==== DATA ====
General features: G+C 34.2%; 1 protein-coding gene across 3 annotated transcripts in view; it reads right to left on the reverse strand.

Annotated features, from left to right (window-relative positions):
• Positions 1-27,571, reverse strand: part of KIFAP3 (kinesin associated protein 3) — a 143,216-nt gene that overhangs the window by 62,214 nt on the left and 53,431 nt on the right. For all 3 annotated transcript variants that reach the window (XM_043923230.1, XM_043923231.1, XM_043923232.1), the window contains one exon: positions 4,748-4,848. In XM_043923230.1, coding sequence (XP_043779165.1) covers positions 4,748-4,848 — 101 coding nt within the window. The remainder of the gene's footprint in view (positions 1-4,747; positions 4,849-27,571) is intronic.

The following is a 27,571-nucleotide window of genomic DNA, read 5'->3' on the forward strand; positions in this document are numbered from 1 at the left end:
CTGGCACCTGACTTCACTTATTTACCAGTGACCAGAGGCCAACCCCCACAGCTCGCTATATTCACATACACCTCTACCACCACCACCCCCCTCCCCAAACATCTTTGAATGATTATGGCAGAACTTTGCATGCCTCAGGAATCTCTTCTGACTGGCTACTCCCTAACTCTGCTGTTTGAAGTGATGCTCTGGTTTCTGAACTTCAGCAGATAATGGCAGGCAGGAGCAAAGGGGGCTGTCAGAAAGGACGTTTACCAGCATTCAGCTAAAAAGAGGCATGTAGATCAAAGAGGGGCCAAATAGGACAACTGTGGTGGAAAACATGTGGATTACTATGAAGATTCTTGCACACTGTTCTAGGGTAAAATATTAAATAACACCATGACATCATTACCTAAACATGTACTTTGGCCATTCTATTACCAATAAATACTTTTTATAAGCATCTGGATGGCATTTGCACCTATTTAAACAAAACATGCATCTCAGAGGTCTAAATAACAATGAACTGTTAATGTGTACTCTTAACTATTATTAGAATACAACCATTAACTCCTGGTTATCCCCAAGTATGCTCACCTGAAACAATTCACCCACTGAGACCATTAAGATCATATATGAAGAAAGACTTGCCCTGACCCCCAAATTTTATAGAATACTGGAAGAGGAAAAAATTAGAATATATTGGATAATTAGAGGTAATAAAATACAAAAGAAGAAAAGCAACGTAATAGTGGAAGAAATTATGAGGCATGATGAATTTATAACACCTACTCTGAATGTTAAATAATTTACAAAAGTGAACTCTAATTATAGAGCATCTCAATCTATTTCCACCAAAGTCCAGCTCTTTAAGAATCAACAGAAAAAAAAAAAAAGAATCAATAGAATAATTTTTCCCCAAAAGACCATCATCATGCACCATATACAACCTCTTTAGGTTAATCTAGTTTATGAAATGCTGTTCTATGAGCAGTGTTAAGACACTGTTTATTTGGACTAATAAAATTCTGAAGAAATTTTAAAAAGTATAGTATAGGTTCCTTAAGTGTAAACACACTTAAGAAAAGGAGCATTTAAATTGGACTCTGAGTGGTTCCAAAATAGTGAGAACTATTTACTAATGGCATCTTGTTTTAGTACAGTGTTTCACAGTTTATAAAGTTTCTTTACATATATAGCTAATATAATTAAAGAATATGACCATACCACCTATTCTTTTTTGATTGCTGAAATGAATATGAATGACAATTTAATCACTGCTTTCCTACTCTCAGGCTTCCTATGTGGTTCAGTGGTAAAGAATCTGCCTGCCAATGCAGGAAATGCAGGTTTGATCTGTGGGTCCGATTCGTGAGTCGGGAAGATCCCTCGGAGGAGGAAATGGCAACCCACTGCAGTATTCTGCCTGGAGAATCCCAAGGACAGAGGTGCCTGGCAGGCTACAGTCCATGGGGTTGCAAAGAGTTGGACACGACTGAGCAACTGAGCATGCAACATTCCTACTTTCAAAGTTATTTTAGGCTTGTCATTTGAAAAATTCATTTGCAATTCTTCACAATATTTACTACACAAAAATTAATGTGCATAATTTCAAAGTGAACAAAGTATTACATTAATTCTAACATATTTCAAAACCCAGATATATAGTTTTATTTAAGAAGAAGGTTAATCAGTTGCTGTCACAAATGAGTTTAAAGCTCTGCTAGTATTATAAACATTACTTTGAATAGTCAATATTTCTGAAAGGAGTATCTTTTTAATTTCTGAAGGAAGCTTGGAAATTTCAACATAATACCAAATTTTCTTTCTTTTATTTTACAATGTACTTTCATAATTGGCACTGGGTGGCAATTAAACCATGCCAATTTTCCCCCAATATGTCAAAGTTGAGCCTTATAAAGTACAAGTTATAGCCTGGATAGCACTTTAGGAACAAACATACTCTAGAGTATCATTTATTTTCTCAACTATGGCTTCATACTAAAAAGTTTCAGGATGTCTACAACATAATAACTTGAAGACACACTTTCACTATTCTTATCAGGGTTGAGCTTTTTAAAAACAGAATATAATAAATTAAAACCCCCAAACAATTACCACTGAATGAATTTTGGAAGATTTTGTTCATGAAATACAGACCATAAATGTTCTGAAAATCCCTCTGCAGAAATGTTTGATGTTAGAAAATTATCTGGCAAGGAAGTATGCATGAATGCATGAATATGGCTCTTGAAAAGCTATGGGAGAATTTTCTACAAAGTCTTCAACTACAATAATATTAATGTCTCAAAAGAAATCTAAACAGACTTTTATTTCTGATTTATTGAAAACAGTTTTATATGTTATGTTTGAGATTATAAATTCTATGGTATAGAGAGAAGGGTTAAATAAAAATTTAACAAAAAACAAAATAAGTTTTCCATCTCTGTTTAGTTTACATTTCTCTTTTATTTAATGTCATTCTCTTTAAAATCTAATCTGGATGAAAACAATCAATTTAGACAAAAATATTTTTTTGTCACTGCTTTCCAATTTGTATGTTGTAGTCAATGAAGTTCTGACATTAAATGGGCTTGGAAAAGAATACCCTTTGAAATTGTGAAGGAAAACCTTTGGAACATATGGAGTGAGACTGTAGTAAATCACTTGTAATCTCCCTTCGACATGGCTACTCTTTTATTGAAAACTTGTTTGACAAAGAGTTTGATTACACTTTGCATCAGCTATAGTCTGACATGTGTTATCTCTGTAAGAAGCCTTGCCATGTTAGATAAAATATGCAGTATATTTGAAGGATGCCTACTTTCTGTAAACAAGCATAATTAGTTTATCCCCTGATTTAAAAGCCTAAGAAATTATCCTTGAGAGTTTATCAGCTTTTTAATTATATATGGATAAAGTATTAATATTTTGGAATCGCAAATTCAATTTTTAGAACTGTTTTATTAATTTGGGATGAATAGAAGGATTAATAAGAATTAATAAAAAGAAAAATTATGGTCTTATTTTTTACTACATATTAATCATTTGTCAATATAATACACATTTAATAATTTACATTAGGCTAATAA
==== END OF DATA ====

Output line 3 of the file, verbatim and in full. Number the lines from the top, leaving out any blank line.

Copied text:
• Positions 1-27,571, reverse strand: part of KIFAP3 (kinesin associated protein 3) — a 143,216-nt gene that overhangs the window by 62,214 nt on the left and 53,431 nt on the right. For all 3 annotated transcript variants that reach the window (XM_043923230.1, XM_043923231.1, XM_043923232.1), the window contains one exon: positions 4,748-4,848. In XM_043923230.1, coding sequence (XP_043779165.1) covers positions 4,748-4,848 — 101 coding nt within the window. The remainder of the gene's footprint in view (positions 1-4,747; positions 4,849-27,571) is intronic.